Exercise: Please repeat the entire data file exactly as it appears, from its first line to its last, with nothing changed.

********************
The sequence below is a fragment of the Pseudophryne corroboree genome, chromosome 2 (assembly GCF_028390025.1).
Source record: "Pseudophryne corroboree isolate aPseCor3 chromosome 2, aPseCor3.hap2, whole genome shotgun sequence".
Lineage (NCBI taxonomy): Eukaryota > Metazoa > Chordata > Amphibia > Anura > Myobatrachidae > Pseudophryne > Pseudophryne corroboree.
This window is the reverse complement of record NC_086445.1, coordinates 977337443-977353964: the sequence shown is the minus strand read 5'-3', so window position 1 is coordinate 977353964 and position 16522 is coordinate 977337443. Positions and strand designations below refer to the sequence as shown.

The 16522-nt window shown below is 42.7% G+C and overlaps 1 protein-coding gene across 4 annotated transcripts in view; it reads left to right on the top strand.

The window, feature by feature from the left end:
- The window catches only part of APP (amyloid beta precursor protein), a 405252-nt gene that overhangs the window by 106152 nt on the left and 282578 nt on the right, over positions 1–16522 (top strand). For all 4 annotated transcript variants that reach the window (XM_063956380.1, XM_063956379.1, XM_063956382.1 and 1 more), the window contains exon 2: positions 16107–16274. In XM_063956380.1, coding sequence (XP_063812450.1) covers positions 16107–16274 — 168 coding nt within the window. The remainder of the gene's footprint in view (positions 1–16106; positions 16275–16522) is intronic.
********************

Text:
The sequence below is a fragment of the Pseudophryne corroboree genome, chromosome 2 (assembly GCF_028390025.1).
Source record: "Pseudophryne corroboree isolate aPseCor3 chromosome 2, aPseCor3.hap2, whole genome shotgun sequence".
Lineage (NCBI taxonomy): Eukaryota > Metazoa > Chordata > Amphibia > Anura > Myobatrachidae > Pseudophryne > Pseudophryne corroboree.
This window is the reverse complement of record NC_086445.1, coordinates 977337443-977353964: the sequence shown is the minus strand read 5'-3', so window position 1 is coordinate 977353964 and position 16522 is coordinate 977337443. Positions and strand designations below refer to the sequence as shown.

The 16522-nt window shown below is 42.7% G+C and overlaps 1 protein-coding gene across 4 annotated transcripts in view; it reads left to right on the top strand.

The window, feature by feature from the left end:
- The window catches only part of APP (amyloid beta precursor protein), a 405252-nt gene that overhangs the window by 106152 nt on the left and 282578 nt on the right, over positions 1–16522 (top strand). For all 4 annotated transcript variants that reach the window (XM_063956380.1, XM_063956379.1, XM_063956382.1 and 1 more), the window contains exon 2: positions 16107–16274. In XM_063956380.1, coding sequence (XP_063812450.1) covers positions 16107–16274 — 168 coding nt within the window. The remainder of the gene's footprint in view (positions 1–16106; positions 16275–16522) is intronic.